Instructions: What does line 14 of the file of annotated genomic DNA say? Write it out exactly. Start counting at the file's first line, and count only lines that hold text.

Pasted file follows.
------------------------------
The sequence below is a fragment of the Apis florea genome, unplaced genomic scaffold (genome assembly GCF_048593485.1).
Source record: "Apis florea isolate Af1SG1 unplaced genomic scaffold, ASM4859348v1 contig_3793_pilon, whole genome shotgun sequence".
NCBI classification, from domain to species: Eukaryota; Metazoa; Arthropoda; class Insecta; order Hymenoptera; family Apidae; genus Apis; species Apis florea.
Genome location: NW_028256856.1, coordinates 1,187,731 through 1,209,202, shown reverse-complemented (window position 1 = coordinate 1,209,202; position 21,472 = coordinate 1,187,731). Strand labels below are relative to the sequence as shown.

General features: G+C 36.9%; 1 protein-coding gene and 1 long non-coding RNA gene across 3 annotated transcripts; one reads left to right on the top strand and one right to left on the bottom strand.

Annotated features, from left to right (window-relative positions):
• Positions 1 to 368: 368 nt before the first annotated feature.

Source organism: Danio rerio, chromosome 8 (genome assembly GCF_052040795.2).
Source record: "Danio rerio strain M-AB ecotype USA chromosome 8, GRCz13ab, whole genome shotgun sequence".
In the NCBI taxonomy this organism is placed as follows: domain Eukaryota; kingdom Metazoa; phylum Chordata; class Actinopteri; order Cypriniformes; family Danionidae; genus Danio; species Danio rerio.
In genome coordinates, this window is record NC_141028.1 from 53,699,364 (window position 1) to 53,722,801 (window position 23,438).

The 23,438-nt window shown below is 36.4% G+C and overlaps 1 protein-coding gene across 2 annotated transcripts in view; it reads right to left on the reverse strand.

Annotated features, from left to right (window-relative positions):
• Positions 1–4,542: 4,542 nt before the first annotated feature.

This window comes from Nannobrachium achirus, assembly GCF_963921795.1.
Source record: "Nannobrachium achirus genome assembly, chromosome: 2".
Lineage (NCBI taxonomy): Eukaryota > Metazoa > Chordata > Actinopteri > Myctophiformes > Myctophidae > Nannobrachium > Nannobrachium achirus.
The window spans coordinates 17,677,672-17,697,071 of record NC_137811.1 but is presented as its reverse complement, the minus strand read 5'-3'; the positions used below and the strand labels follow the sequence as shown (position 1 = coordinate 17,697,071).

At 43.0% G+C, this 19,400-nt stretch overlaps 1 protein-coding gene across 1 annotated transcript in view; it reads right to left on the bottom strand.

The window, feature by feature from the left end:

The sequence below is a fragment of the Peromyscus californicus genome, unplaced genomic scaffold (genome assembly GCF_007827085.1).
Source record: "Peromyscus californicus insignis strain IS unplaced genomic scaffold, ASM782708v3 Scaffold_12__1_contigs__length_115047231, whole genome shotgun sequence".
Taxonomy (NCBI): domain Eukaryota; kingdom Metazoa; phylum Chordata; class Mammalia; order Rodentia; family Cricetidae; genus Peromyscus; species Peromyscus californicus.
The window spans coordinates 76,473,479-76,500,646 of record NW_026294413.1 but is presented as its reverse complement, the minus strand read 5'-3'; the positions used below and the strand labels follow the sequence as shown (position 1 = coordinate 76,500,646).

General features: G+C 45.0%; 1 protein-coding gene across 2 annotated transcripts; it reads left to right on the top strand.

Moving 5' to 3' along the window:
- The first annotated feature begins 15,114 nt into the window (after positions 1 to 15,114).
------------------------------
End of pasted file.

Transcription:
• Positions 1–4,542: 4,542 nt before the first annotated feature.